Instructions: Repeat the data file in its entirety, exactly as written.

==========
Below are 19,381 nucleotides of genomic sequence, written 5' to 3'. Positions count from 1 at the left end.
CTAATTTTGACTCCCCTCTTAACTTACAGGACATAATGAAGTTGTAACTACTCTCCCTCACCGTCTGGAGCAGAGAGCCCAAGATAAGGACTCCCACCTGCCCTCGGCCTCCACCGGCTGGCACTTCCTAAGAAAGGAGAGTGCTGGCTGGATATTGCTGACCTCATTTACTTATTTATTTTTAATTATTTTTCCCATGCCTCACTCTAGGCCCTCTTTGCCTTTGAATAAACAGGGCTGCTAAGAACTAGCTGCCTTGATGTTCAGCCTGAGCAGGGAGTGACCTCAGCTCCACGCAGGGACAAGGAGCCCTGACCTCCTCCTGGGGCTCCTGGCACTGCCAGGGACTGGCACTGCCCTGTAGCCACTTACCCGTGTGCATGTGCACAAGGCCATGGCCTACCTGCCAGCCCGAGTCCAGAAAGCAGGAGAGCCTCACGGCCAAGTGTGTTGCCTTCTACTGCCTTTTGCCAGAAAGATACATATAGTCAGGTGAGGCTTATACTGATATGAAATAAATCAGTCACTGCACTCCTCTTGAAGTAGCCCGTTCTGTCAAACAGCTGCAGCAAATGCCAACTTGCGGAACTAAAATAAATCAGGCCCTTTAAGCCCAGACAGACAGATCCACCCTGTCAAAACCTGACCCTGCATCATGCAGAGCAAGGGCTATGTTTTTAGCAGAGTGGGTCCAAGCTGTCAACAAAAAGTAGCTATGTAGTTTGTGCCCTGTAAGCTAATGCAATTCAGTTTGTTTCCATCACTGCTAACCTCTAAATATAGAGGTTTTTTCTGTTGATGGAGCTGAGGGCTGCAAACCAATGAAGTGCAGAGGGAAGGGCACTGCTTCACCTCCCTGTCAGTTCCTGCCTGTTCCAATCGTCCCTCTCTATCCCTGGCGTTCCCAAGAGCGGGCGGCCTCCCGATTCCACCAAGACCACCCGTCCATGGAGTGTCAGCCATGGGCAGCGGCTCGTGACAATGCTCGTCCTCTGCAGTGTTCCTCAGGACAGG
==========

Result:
Below are 19,381 nucleotides of genomic sequence, written 5' to 3'. Positions count from 1 at the left end.
CTAATTTTGACTCCCCTCTTAACTTACAGGACATAATGAAGTTGTAACTACTCTCCCTCACCGTCTGGAGCAGAGAGCCCAAGATAAGGACTCCCACCTGCCCTCGGCCTCCACCGGCTGGCACTTCCTAAGAAAGGAGAGTGCTGGCTGGATATTGCTGACCTCATTTACTTATTTATTTTTAATTATTTTTCCCATGCCTCACTCTAGGCCCTCTTTGCCTTTGAATAAACAGGGCTGCTAAGAACTAGCTGCCTTGATGTTCAGCCTGAGCAGGGAGTGACCTCAGCTCCACGCAGGGACAAGGAGCCCTGACCTCCTCCTGGGGCTCCTGGCACTGCCAGGGACTGGCACTGCCCTGTAGCCACTTACCCGTGTGCATGTGCACAAGGCCATGGCCTACCTGCCAGCCCGAGTCCAGAAAGCAGGAGAGCCTCACGGCCAAGTGTGTTGCCTTCTACTGCCTTTTGCCAGAAAGATACATATAGTCAGGTGAGGCTTATACTGATATGAAATAAATCAGTCACTGCACTCCTCTTGAAGTAGCCCGTTCTGTCAAACAGCTGCAGCAAATGCCAACTTGCGGAACTAAAATAAATCAGGCCCTTTAAGCCCAGACAGACAGATCCACCCTGTCAAAACCTGACCCTGCATCATGCAGAGCAAGGGCTATGTTTTTAGCAGAGTGGGTCCAAGCTGTCAACAAAAAGTAGCTATGTAGTTTGTGCCCTGTAAGCTAATGCAATTCAGTTTGTTTCCATCACTGCTAACCTCTAAATATAGAGGTTTTTTCTGTTGATGGAGCTGAGGGCTGCAAACCAATGAAGTGCAGAGGGAAGGGCACTGCTTCACCTCCCTGTCAGTTCCTGCCTGTTCCAATCGTCCCTCTCTATCCCTGGCGTTCCCAAGAGCGGGCGGCCTCCCGATTCCACCAAGACCACCCGTCCATGGAGTGTCAGCCATGGGCAGCGGCTCGTGACAATGCTCGTCCTCTGCAGTGTTCCTCAGGACAGG